The majority (70%, n = 1,192) were women and nearly 30% (n = 504) were men. Our sample covered various ages: 21% (n = 360) of participants were between 18 and 32 years old, 36% (n = 621) were between 33 and 47 years old, 40% (n = 675) were between 48 and 62 years old, and 2% (n = 34) were over 62 years old. About a third (34%) of respondents had responsibility for others in their own household. Participants in our sample spanned a broad variety of occupations: 37% worked as nurses, 14% as doctors, 16% as medical support, 28% in administration, and 5% in other areas. The majority of participants (54%, n = 918) had already completed pandemic training.
We mainly used short versions of scales to fit the busy schedules of healthcare workers during the ongoing pandemic. Most of the scales were developed and pretested in German in a preliminary unpublished study on preparation for an endemic scenario (manuscript currently in preparation). The study focused on individual perceptions (of individual and organizational resilience and team efficacy) and individual outcomes (perceptions of transformation as demonstration of resilience). The measures are described in detail in the following and will be provided by the authors on request.
We elicited individual resilience by measuring it with the Resilient Behavior at Work short scale adapted from Soucek et al. (2015). The short scale contains eight items (e.g., “When faced with difficult tasks at work, I kept my eyes on my goal and did not allow myself to be diverted from my path”), rated on a 6-point Likert scale ranging from 0 (does not apply at all) to 5 (fully applies). Our data indicated good internal consistency (α = 0.80).
Team efficacy was measured with the respective subscale of the Team Resilience Scale (Sharma and Sharma, 2016). The team efficacy subscale has nine items (e.g., “I trusted that my team could handle such a situation well”), rated on a 6-point Likert scale ranging from 0 (does not apply at all) to 5 (fully applies). The internal consistency of the scale was very high (α = 0.96).
In a preliminary study, a scale of organizational resilience was developed, based on Mallak (1998), Jeffcott et al. (2009), Toner et al. (2017), and Organizational Resilience Health Check (2019) and tested in two partner hospitals. Out of this scale and based on measurement metrics of the pre-study, seven items were chosen covering opacity, flexibility, learning culture, preparedness, top-level commitment, awareness, and just culture. Participants rated the items (e.g., “Contingency planning included the potential impact on employees and the team”) on a 5-point scale ranging from 0 (do not agree at all) to 4 (fully agree). Internal consistency of the Organizational Resilience short scale was high (α = 0.84).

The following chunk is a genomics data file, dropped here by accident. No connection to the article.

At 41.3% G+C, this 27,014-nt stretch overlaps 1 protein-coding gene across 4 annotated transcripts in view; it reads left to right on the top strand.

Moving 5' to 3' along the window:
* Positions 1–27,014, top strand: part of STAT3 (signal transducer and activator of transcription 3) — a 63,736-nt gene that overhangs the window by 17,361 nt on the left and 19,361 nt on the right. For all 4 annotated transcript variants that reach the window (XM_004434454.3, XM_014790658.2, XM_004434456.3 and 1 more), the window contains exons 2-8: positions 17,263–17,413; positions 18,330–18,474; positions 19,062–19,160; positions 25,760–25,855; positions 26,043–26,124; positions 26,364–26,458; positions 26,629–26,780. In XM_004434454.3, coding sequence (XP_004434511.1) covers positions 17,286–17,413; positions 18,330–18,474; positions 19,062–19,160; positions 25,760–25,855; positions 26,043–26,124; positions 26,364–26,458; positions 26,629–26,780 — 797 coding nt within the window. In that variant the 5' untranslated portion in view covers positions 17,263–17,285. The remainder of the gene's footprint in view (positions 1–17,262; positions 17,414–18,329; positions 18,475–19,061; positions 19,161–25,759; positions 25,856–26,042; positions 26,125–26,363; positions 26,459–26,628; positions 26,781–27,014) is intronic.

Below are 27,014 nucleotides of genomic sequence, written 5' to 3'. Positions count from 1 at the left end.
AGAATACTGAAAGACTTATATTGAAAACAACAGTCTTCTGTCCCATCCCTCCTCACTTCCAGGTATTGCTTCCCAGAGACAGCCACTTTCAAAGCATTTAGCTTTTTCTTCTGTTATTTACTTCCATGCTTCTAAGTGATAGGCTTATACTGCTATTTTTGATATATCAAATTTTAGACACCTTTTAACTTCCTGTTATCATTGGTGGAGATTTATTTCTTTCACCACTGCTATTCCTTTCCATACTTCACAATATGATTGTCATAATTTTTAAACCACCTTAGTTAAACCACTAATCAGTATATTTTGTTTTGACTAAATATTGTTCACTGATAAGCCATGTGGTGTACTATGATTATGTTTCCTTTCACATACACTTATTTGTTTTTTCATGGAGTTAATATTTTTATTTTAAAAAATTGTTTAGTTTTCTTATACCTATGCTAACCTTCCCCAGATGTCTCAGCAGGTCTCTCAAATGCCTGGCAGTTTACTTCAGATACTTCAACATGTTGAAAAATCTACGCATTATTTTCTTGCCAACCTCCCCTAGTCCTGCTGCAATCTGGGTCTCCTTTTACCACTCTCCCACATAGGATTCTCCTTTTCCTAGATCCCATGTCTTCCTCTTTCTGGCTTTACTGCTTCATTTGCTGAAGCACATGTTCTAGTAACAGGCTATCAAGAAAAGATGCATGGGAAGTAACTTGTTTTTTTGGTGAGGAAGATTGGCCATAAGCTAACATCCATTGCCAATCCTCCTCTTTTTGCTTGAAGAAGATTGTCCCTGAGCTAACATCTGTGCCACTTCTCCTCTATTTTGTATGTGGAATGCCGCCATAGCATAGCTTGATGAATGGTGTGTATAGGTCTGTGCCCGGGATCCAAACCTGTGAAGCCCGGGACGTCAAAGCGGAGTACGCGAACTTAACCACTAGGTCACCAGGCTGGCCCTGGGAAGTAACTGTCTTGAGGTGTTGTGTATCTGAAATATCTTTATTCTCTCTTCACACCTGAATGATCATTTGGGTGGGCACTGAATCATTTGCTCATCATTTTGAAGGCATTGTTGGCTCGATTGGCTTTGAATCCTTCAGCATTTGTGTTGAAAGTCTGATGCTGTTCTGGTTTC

Perceptions of transformation
We elicited perceptions of transformation during the COVID-19 pandemic on the individual, team, and organizational level as a dependent variable and as an indicator for the demonstration of resilience (Britt et al., 2016). Participants were asked to indicate on 5-point Likert-type scales to what degree specific aspects on each level, respectively, had been worsened (1), were unchanged (3), or had been improved (5) compared to before the COVID-19 pandemic. Internal consistencies of the three scales were low on the individual level (α = 0.67) and good on the team level (α = 0.79) and the organizational level (α = 0.80).
As control variables (see Table A1 in the Appendix), we measured sociodemographic variables as well as some COVID-19-specific variables. As sociodemographic variables, we measured age, sex, occupation type, care responsibilities in participants’ own household (e.g., elder care or childcare), and worries about the lack of (child-)care. For COVID-19-specific control variables, we elicited perceived risk of infection and whether participants had completed pandemic training on the transmission routes of highly contagious diseases and how to use personal protection equipment properly.
Reducing common method bias
To reduce common method bias (Podsakoff et al., 2003), we addressed item context effects by randomly assigning the items. Thus, counterbalancing the item order helps control for priming effects. Item characteristic effects were reduced by incorporating different scale formats and scale anchors. Different response formats were chosen for predictor and criterion variables also to control for acquiescence bias.
As a second approach to reduce common method bias, we conducted a Harman’s single factor test using principal axis factoring including all 24 items of the constructs individual resilience, team efficacy, and organizational resilience. The Kaiser–Meyer–Olkin measure of sampling adequacy was 0.95 and the Bartlett’s test of sphericity was significant (p < 0.001). No single factor accounted for more than 50% of the variance, hence the factor loadings are all below the recommended 50% threshold (Podsakoff et al., 2003). An exploratory factor analysis revealed a four-factor solution (team efficacy, organizational resilience, individual resilience 1, individual resilience 2), where the latter two factors were subfactors of one construct (individual resilience). The first factor (team efficacy, nine items) accounted for 37% of the variance, the second factor (organizational resilience, seven items) for 9% of the variance, the third factor (individual resilience 1, five items) for 7% of the variance, and the fourth factor (individual resilience 2, three items) for 2% of the variance.